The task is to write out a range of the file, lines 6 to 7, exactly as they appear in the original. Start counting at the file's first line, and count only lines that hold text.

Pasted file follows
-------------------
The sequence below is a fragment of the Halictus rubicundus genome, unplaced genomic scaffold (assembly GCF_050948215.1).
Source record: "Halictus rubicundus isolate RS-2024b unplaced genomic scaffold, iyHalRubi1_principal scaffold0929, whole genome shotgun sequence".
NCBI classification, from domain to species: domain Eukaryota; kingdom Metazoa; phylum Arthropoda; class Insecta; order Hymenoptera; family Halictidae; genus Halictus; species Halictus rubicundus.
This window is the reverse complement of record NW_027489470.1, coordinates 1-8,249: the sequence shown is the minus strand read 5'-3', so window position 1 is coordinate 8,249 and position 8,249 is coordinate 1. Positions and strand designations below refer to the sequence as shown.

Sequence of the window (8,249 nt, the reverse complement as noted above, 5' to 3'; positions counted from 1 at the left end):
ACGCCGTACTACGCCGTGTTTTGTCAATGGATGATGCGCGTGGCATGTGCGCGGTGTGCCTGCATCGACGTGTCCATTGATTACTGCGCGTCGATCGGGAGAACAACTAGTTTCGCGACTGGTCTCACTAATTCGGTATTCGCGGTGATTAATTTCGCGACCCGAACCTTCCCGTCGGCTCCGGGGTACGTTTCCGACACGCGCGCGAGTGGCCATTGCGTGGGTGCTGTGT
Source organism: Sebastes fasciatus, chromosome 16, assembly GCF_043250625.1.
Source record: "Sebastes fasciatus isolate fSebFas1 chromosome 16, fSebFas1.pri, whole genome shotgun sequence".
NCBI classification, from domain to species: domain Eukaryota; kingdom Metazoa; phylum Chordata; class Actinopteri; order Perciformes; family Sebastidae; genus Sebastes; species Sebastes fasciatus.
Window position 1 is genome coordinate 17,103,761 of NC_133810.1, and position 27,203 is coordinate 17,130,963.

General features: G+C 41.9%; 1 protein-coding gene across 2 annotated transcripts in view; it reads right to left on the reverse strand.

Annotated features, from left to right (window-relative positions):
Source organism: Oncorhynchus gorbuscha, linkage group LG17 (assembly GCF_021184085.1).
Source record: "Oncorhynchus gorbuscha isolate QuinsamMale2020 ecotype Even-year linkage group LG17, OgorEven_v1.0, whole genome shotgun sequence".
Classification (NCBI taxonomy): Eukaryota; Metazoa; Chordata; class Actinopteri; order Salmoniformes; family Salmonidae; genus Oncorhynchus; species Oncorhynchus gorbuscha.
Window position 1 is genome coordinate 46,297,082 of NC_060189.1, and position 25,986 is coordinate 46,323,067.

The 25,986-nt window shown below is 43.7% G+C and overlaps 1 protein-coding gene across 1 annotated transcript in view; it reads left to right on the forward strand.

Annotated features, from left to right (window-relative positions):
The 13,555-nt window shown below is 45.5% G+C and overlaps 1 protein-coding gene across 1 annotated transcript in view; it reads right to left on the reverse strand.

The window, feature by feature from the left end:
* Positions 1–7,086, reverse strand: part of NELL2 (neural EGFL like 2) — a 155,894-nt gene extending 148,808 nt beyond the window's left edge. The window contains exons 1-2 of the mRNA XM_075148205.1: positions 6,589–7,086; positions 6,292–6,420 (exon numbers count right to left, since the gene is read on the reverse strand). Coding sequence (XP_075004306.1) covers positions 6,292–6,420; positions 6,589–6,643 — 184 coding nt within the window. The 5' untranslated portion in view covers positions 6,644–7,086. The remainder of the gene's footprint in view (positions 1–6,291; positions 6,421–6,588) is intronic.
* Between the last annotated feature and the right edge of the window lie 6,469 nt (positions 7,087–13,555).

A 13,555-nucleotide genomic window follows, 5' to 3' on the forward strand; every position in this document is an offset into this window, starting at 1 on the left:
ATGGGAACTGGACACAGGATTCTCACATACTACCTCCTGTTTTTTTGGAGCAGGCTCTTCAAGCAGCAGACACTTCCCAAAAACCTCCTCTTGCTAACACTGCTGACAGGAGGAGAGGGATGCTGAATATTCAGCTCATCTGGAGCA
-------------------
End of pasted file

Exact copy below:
ACGCCGTACTACGCCGTGTTTTGTCAATGGATGATGCGCGTGGCATGTGCGCGGTGTGCCTGCATCGACGTGTCCATTGATTACTGCGCGTCGATCGGGAGAACAACTAGTTTCGCGACTGGTCTCACTAATTCGGTATTCGCGGTGATTAATTTCGCGACCCGAACCTTCCCGTCGGCTCCGGGGTACGTTTCCGACACGCGCGCGAGTGGCCATTGCGTGGGTGCTGTGT
Source organism: Sebastes fasciatus, chromosome 16, assembly GCF_043250625.1.